4. sunsetbeachguy // May 7, 2008 at 5:02 pm // Reply

    It is the price stupid.
    Water is too cheap, until they get the prices right to encourage wise use of water by hitting people in the wallets, they will be pi$$ing in the wind to get people to conserve.
    Which gives rise to the sentiment previously expressed of if I conserve they will just route the “saved” water to the profligate user.

  5. I am researching replacing the lawn with a yarrow, chamomile, time or other walkable non-grass but haven’t found the best option.
    This would be an excellent blog entry. ahem…

  6. tarbubble // May 5, 2008 at 6:17 pm // Reply

    this is our first year in a house (not an apartment or condo), so we’re getting rainwater barrels. i’m putting in a vegetable garden, which will be watered with a poor woman’s drip irrigation system – gallon milk jugs full of water (the water drips out tiny holes in the bottom). we could work harder at salvaging bath & shower water. i admit i’ve been lazy about it. we don’t own the house so a greywater system is not an option.

  7. We ripped out our lawn in 2006/2007. Check out my house blog for pics. The only things that get any amount of water are the plants that provide food (fruit trees, veggies).
    We’re definitely going to be looking into rainwater collection for next fall; not sure on the rules/regs regarding gray water.
    http://www.sunsetcatbungalow.blogspot.com/

  8. PERRYinLA // May 2, 2008 at 5:39 pm // Reply

    Capturing rainwater is not a joke- I do it every winter. About 80-120 gallons of rainwater are stored in my basement, in gallon Sparkletts jugs, and I use them throughout the summer to water my plants (no dissolved salts like in tap water) and as an emergency stash in case of some disaster.
    Another non-joke is GREY WATER – all of my washing machine drainage is routed to my outdoor plants and my (mostly brown) front lawn and backyard.
    And finally, I only need to push the flush lever of my toilet about once a week. No, I am not a slob- I keep a 2.5-gallon bucket in my shower and it fills up each time I bathe. That water is used to flush my toilet.
    All my efforts to save water are wiped out each time my neighbor’s sprinklers fire up, which is way too often.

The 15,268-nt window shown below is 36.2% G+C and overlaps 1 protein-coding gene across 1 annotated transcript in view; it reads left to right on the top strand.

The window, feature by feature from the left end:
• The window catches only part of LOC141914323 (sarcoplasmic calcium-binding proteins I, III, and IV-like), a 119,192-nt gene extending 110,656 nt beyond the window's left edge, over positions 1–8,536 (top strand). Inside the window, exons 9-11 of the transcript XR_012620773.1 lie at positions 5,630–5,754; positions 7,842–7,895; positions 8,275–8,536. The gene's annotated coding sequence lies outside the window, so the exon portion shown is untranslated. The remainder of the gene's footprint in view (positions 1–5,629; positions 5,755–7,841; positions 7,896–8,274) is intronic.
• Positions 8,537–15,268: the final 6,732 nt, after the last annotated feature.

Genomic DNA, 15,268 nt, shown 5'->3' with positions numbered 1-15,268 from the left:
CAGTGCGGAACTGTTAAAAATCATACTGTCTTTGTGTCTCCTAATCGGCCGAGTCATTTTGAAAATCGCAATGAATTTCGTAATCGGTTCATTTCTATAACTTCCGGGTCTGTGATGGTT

Until we come to the realization that lawns in front of each home are an untenable luxury in southern California, no amount of conservation on my part (and others) will make a dent in the problem.

  9. Stop watering the greenery along the freeways in the middle of the day. DUH!
    Is it really necessary to have sprinkler systems along the shoulder of the 210?

  10. How about political activism? Policy is what decides everything in this country, state, and city, and the Big Lobbies exert WAAAAAYYYY too much influence over that policy, while the good of the people is largely ignored, in part because people are too lazy to participate in the democratic process.
    AB 2153 (Krekorian) is pending in the state legislature right now, and requires all NEW development be “net zero” on water use. The problem is that the solution they suggest is ‘mitigation,” which basically means starving somewhere else of water to supply water, rather than water “recycling” and “conservation,” which should be required on all new buildings.
    Edison is pushing through a new “gas peaker” plant in Desert Hot Springs called the CPV Sentinel, which will use 360 MILLION gallons of desert groundwater EVERY YEAR to supply the exact “peaker power” that solar panels on rooftops could provide with no water and no fossil fuels and no emissions. I would like to suggest that anyone who would prefer that 360 million gallons of groundwater be available to us and to various plants and animals might wish to object to the permitting of this plant by the California Energy Commission, and insist that their taxpayer dollars and our natural resources be used to install more rooftop solar (with buybacks) instead…